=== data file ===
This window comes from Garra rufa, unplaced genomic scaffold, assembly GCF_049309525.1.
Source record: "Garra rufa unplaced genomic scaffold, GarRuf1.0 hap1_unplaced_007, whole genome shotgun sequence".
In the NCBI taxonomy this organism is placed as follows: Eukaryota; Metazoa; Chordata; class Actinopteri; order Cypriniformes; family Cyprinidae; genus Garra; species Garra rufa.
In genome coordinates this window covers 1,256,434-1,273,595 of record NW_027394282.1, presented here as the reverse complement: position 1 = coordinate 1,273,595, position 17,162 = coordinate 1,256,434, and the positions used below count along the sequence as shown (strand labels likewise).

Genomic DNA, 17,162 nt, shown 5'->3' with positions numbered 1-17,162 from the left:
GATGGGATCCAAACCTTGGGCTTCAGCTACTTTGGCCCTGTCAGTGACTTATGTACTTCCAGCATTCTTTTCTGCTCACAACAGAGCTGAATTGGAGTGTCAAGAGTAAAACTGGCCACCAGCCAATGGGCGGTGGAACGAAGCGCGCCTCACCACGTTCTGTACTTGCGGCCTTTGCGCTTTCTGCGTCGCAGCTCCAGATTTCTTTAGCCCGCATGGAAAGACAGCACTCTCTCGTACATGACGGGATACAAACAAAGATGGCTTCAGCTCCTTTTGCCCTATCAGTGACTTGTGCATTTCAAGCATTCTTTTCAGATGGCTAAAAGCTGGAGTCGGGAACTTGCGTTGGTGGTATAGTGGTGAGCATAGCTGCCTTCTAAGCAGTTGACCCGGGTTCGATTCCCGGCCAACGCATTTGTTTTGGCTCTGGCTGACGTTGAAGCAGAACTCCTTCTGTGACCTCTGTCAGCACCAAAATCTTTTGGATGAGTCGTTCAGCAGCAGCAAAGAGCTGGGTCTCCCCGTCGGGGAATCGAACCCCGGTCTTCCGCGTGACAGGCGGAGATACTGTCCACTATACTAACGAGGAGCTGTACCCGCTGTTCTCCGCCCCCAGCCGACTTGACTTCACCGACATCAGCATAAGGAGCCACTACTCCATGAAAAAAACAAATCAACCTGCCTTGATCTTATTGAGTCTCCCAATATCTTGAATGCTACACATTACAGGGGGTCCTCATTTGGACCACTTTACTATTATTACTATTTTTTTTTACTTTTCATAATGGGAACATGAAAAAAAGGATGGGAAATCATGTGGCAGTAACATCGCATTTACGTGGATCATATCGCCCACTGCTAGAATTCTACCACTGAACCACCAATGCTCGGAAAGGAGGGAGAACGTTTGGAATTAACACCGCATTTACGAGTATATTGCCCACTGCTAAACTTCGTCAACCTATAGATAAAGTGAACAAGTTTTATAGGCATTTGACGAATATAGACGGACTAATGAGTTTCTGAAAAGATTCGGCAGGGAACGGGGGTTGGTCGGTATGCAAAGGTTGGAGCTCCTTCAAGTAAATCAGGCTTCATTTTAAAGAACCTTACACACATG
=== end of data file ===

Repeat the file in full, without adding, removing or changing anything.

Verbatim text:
This window comes from Garra rufa, unplaced genomic scaffold, assembly GCF_049309525.1.
Source record: "Garra rufa unplaced genomic scaffold, GarRuf1.0 hap1_unplaced_007, whole genome shotgun sequence".
In the NCBI taxonomy this organism is placed as follows: Eukaryota; Metazoa; Chordata; class Actinopteri; order Cypriniformes; family Cyprinidae; genus Garra; species Garra rufa.
In genome coordinates this window covers 1,256,434-1,273,595 of record NW_027394282.1, presented here as the reverse complement: position 1 = coordinate 1,273,595, position 17,162 = coordinate 1,256,434, and the positions used below count along the sequence as shown (strand labels likewise).

Genomic DNA, 17,162 nt, shown 5'->3' with positions numbered 1-17,162 from the left:
GATGGGATCCAAACCTTGGGCTTCAGCTACTTTGGCCCTGTCAGTGACTTATGTACTTCCAGCATTCTTTTCTGCTCACAACAGAGCTGAATTGGAGTGTCAAGAGTAAAACTGGCCACCAGCCAATGGGCGGTGGAACGAAGCGCGCCTCACCACGTTCTGTACTTGCGGCCTTTGCGCTTTCTGCGTCGCAGCTCCAGATTTCTTTAGCCCGCATGGAAAGACAGCACTCTCTCGTACATGACGGGATACAAACAAAGATGGCTTCAGCTCCTTTTGCCCTATCAGTGACTTGTGCATTTCAAGCATTCTTTTCAGATGGCTAAAAGCTGGAGTCGGGAACTTGCGTTGGTGGTATAGTGGTGAGCATAGCTGCCTTCTAAGCAGTTGACCCGGGTTCGATTCCCGGCCAACGCATTTGTTTTGGCTCTGGCTGACGTTGAAGCAGAACTCCTTCTGTGACCTCTGTCAGCACCAAAATCTTTTGGATGAGTCGTTCAGCAGCAGCAAAGAGCTGGGTCTCCCCGTCGGGGAATCGAACCCCGGTCTTCCGCGTGACAGGCGGAGATACTGTCCACTATACTAACGAGGAGCTGTACCCGCTGTTCTCCGCCCCCAGCCGACTTGACTTCACCGACATCAGCATAAGGAGCCACTACTCCATGAAAAAAACAAATCAACCTGCCTTGATCTTATTGAGTCTCCCAATATCTTGAATGCTACACATTACAGGGGGTCCTCATTTGGACCACTTTACTATTATTACTATTTTTTTTTACTTTTCATAATGGGAACATGAAAAAAAGGATGGGAAATCATGTGGCAGTAACATCGCATTTACGTGGATCATATCGCCCACTGCTAGAATTCTACCACTGAACCACCAATGCTCGGAAAGGAGGGAGAACGTTTGGAATTAACACCGCATTTACGAGTATATTGCCCACTGCTAAACTTCGTCAACCTATAGATAAAGTGAACAAGTTTTATAGGCATTTGACGAATATAGACGGACTAATGAGTTTCTGAAAAGATTCGGCAGGGAACGGGGGTTGGTCGGTATGCAAAGGTTGGAGCTCCTTCAAGTAAATCAGGCTTCATTTTAAAGAACCTTACACACATG